delayed-stream

Buffers events from a stream until you are ready to handle them.

delayed-stream

Buffers events from a stream until you are ready to handle them.

npm install delayed-stream

The following example shows how to write a http echo server that delays its response by 1000 ms.

var DelayedStream = require('delayed-stream');
var http = require('http');
 
http.createServer(function(reqres) {
  var delayed = DelayedStream.create(req);
 
  setTimeout(function() {
    res.writeHead(200);
    delayed.pipe(res);
  }, 1000);
});

If you are not using Stream#pipe, you can also manually release the buffered events by calling delayedStream.resume():

var delayed = DelayedStream.create(req);
 
setTimeout(function() {
  // Emit all buffered events and resume underlaying source 
  delayed.resume();
}, 1000);

In order to use this meta stream properly, here are a few things you should know about the implementation.

All events of the source stream are hijacked by overwriting the source.emit method. Until node implements a catch-all event listener, this is the only way.

However, delayed-stream still continues to emit all events it captures on the source, regardless of whether you have released the delayed stream yet or not.

Upon creation, delayed-stream captures all source events and stores them in an internal event buffer. Once delayedStream.release() is called, all buffered events are emitted on the delayedStream, and the event buffer is cleared. After that, delayed-stream merely acts as a proxy for the underlaying source.

Error events on source are buffered / proxied just like any other events. However, delayedStream.create attaches a no-op 'error' listener to the source. This way you only have to handle errors on the delayedStream object, rather than in two places.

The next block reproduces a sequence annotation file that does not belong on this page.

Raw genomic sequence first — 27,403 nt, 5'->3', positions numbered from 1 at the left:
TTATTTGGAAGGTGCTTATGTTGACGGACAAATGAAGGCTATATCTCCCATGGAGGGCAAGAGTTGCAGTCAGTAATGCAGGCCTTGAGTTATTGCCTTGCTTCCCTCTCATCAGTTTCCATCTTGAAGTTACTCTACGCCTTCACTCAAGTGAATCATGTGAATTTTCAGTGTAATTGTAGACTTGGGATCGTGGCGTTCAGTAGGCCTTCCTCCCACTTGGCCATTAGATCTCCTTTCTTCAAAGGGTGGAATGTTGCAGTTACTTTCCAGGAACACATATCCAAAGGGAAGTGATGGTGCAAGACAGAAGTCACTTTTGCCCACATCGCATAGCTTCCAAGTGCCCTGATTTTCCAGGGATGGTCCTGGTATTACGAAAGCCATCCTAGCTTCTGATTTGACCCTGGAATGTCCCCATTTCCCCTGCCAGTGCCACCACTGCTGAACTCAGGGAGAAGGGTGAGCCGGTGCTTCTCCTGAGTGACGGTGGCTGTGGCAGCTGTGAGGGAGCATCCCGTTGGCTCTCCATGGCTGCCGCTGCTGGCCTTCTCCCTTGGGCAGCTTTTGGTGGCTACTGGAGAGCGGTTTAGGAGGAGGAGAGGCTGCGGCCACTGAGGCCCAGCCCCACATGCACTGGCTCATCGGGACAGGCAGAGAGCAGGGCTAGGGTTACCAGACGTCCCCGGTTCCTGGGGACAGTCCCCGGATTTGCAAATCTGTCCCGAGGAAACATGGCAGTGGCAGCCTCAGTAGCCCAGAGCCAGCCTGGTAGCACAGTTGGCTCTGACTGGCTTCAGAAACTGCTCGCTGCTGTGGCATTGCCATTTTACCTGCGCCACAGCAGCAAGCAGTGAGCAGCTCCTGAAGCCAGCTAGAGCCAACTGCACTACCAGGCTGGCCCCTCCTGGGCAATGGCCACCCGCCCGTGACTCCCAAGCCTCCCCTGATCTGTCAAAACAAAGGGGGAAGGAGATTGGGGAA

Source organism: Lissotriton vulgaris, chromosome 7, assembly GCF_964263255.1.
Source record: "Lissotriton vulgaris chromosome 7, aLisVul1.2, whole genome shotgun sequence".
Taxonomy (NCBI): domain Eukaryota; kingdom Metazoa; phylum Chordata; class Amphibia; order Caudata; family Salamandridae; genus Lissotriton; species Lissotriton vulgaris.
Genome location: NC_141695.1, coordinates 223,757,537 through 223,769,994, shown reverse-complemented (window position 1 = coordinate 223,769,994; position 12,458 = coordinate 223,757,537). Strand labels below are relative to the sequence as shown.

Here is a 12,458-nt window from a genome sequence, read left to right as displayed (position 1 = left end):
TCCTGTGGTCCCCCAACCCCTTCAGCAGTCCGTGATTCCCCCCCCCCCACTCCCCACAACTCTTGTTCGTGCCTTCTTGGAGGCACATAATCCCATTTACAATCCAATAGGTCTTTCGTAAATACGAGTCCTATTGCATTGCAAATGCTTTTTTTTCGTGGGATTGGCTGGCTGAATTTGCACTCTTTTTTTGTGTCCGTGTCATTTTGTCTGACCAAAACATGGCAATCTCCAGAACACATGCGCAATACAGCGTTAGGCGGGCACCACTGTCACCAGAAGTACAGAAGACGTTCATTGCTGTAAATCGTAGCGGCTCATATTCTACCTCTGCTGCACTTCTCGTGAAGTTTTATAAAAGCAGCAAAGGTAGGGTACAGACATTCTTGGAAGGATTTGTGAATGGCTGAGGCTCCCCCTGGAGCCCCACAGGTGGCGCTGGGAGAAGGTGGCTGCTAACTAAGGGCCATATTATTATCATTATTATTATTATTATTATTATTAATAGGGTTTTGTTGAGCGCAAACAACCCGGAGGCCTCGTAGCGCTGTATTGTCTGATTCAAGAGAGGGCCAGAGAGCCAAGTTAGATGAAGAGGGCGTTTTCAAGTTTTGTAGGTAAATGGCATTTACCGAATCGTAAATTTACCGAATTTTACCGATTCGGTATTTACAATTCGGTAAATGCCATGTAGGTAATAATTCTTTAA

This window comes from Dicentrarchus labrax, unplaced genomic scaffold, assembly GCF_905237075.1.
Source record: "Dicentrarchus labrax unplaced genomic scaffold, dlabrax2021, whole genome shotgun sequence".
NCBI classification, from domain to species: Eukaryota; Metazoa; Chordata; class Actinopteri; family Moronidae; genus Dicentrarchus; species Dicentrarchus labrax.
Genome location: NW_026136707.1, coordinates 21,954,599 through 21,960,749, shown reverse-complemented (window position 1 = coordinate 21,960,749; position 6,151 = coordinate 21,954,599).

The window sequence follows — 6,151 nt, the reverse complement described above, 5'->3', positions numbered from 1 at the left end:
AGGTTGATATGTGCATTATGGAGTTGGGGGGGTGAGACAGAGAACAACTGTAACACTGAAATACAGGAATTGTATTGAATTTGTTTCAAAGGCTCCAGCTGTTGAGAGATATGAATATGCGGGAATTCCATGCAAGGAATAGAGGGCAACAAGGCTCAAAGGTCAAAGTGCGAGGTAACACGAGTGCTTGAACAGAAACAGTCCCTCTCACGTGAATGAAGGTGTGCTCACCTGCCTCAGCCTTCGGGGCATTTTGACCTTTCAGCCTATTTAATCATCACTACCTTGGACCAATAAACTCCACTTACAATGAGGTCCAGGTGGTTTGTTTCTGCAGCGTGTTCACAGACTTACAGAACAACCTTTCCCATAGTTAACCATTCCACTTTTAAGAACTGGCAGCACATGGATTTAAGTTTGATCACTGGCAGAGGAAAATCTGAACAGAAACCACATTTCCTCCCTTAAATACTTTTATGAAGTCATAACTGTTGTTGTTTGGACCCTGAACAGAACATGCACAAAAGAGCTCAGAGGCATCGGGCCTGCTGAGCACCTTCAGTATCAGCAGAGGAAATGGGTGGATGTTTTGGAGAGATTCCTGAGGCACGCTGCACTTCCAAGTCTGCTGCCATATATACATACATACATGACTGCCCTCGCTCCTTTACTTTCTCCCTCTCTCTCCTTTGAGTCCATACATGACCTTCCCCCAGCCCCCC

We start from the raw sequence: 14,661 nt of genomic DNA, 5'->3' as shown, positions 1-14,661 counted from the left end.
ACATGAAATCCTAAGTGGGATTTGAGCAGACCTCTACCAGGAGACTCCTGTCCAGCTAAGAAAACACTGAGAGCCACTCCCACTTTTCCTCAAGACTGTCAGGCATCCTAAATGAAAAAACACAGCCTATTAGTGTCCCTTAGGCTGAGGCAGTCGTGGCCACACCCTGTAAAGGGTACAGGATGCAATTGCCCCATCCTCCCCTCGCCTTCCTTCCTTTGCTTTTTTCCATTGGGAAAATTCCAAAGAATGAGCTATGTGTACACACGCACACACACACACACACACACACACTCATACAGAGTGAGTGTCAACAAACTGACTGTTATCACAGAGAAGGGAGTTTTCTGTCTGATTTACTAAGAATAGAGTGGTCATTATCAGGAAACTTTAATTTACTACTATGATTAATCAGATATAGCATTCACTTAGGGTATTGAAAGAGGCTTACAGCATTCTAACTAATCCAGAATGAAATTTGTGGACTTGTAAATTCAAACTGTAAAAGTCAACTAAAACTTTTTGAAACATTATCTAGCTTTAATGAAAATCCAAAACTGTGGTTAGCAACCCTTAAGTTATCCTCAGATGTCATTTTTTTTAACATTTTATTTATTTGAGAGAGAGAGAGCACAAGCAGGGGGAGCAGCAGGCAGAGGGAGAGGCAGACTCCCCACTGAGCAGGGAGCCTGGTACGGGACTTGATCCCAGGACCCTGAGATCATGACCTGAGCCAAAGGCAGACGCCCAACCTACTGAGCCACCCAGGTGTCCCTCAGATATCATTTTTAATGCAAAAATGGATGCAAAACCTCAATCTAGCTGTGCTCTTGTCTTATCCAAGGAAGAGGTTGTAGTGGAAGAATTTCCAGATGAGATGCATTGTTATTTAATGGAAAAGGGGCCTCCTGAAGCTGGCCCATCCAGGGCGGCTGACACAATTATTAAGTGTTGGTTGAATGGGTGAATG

delayed-stream provides a maxDataSize property that can be used to limit the amount of data being buffered. In order to protect you from bad source streams that don't react to source.pause(), this feature is enabled by default.

Returns a new delayedStream. Available options are:

  • pauseStream
  • maxDataSize

The description for those properties can be found below.

The source stream managed by this object. This is useful if you are passing your delayedStream around, and you still want to access properties on the source object.

Whether to pause the underlaying source when calling DelayedStream.create(). Modifying this property afterwards has no effect.

The amount of data to buffer before emitting an error.

If the underlaying source is emitting Buffer objects, the maxDataSize refers to bytes.

If the underlaying source is emitting JavaScript strings, the size refers to characters.

If you know what you are doing, you can set this property to Infinity to disable this feature. You can also modify this property during runtime.

The amount of data buffered so far.

An ECMA5 getter that returns the value of source.readable.

If the delayedStream has not been released so far, delayedStream.release() is called.

In either case, source.resume() is called.

Calls source.pause().

Calls delayedStream.resume() and then proxies the arguments to source.pipe.

Emits and clears all events that have been buffered up so far. This does not resume the underlaying source, use delayedStream.resume() instead.

delayed-stream is licensed under the MIT license.